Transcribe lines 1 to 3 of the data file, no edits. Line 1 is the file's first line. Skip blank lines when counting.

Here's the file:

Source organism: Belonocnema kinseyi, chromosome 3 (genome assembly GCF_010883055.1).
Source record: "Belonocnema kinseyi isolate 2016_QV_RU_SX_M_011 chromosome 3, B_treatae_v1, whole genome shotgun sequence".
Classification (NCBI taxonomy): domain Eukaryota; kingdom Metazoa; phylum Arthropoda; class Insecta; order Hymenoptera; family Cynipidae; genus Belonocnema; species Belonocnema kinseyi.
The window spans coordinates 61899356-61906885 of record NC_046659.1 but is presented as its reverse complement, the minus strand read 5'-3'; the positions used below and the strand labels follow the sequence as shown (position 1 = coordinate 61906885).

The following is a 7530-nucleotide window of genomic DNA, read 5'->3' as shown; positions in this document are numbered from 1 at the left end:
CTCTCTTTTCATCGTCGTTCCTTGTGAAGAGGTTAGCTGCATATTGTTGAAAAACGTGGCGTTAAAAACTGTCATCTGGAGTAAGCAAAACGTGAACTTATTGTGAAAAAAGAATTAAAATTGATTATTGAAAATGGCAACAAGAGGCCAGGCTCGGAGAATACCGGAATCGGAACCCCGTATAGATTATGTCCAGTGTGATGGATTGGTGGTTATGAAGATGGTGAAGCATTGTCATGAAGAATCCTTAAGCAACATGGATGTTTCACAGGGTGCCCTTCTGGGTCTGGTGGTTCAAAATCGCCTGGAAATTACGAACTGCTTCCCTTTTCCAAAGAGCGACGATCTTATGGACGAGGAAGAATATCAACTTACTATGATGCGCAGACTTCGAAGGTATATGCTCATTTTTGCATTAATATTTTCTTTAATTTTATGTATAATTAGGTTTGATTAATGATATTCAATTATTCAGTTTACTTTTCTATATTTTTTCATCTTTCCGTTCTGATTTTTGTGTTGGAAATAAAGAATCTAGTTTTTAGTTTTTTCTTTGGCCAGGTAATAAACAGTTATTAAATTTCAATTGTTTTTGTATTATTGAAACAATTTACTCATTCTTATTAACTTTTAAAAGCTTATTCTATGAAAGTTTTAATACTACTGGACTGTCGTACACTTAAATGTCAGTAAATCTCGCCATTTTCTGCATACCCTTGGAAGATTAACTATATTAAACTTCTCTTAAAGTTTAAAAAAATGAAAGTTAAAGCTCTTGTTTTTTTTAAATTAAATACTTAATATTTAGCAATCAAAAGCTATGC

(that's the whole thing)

Source organism: Belonocnema kinseyi, chromosome 3 (genome assembly GCF_010883055.1).
Source record: "Belonocnema kinseyi isolate 2016_QV_RU_SX_M_011 chromosome 3, B_treatae_v1, whole genome shotgun sequence".
Classification (NCBI taxonomy): domain Eukaryota; kingdom Metazoa; phylum Arthropoda; class Insecta; order Hymenoptera; family Cynipidae; genus Belonocnema; species Belonocnema kinseyi.